The “Coming of the Railway” described the planning and construction of the railway and the changes at Harrogate that changed into a main line. This continues the story of the railway in Tadcaster up to its ultimate closure in 1966.
The line opened as a branch to Harrogate in 1848 and became a through line in 1862.
Gradients on the line were fairly gentle until the line reached Spofforth, but from Spofforth to Crimple was a fairly steep climb.
In 1876, a line was opened from Cross Gates to Wetherby. This allowed trains from Church Fenton to travel to Harrogate or to Leeds. In 1902 a connection was added at Wetherby allowing trains from Leeds and Cross Gates to travel to Harrogate.
In 1883, Tower Brewery was constructed alongside the line on what was to have been the triangle formed by the unbuilt York-Tadcaster and York-Wetherby lines. This added to the goods traffic on the line. In 1888, part of the Tadcaster – York line was brought back to life as a siding serving the corn mill beside the weir, using the viaduct over the river.
The increase in traffic made it necessary to widen Skew Bridge, the bridge over Leeds Road, to carry three tracks in 1889. This made it possible to carry out shunting in the yard without blocking the main line.
Some of the services on the line were operated by Steam Autocars, shown in the picture above. In these trains the driver could either drive the train from the locomotive or from the front of the coach, controlling the locomotive through geared drives. These first appeared at Tadcaster in 1907.
This view of the station yard in 1907 shows that there was a lot of goods traffic. Beer was the main product leaving the town. Barrels can be seen on some wagons. Coal was brought into the town.
In 1911, Tadcaster saw 22 trains stopping, 11 in each direction.
Until the 1920s, Tadcaster was selling 30,000 tickets per year and 60,000 tons of freight was dealt with at Tadcaster.
By 1932, passenger traffic had reduced a little with only 9 trains stopping at Tadcaster in each direction. This dropped to 7 each way by 1937.
The war led to the construction of the Royal Ordnance Factory at Thorp Arch, opening in 1942. This was built alongside the line and had a circular railway going round the outside of the site, with 3 stations at which those working at the factory could join or leave trains. Workers travelled daily from as far afield as Leeds, Knaresborough, Harrogate, Doncaster, Hull, Selby and Normanton. This circular line finally closed in 1958. After the Second World War, the factory continue to produce the munitions for use in the Korean War.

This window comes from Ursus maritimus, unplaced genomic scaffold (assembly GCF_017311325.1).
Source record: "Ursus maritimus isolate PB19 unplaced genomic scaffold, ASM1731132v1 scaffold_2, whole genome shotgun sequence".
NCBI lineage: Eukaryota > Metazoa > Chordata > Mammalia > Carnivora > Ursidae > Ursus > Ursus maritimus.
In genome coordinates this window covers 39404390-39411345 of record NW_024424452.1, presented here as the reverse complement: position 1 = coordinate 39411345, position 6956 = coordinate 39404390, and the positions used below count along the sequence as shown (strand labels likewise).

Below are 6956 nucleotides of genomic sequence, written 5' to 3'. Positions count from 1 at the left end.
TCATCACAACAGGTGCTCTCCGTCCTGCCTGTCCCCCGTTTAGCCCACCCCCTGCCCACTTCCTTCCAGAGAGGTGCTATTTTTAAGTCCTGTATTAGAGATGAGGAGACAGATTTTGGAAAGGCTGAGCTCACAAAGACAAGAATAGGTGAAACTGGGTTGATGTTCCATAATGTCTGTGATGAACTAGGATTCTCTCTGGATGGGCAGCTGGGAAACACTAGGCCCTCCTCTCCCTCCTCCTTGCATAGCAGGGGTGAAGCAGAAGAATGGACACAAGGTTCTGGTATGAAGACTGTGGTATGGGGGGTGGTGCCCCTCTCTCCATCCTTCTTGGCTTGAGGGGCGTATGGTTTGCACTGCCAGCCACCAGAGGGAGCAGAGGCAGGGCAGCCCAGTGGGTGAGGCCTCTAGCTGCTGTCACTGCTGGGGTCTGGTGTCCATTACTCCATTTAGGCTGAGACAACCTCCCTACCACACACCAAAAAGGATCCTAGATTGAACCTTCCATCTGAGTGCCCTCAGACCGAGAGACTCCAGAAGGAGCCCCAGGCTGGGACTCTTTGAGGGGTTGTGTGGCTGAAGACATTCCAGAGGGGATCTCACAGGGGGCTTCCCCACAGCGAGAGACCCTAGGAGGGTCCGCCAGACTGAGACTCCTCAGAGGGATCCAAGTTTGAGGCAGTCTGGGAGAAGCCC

In addition to the passengers using the line, the munitions factory generated much freight traffic.
After the war, passenger traffic fell off more rapidly with only 3 trains stopping at Tadcaster in each direction daily.
From the 1940s through to 1959, a train brought scholars to the Grammar School daily from Scholes, Collingham and Wetherby in the morning and took them home at night.
Throughout the 1950s, there was still a lot of freight traffic with trains from the south travelling via Church Fenton, Tadcaster, Harrogate, Ripon, and Northallerton to avoid the then bottleneck on the East Coast Main Line.
The sight of the Queen of Scots Pullman passing through the station was a fairly regular occurrence if there were diversions or delays on the system.
The last train over the viaduct to the mill ran in 1955 after which this line was lifted.
By 1961, Tadcaster only had one train departing from Tadcaster each day. This ran to Wetherby. There was no corresponding train in the opposite direction, so there was little incentive to use the line.
Closure came in two stages. The line was one of the first “Beeching” cuts. The last passenger train ran on Saturday 4th January 1964.
Freight continued for almost three more years. There was a freight train most weekdays that travelled from Church Fenton to Wetherby and back, dropping and picking up wagons at each station.
Newton Kyme closed to freight in July 1964. Thorp Arch followed on 10 August 1964. Wetherby finally closed to all traffic on 4 April 1966. The line from Tadcaster to Wetherby was pulled up and the level crossing at Tadcaster removed.
Freight at Tadcaster continued for 8 months but the last official freight train left on 29th November 1966.
On Sunday 1st October 1967, the landmark of Skew Bridge was finally demolished. It had a headroom of 15 feet over the central part of the arch. Road accidents involving lorries trying to keep to the centre on the arch were common, as well as having to extricate lorries stuck under the bridge.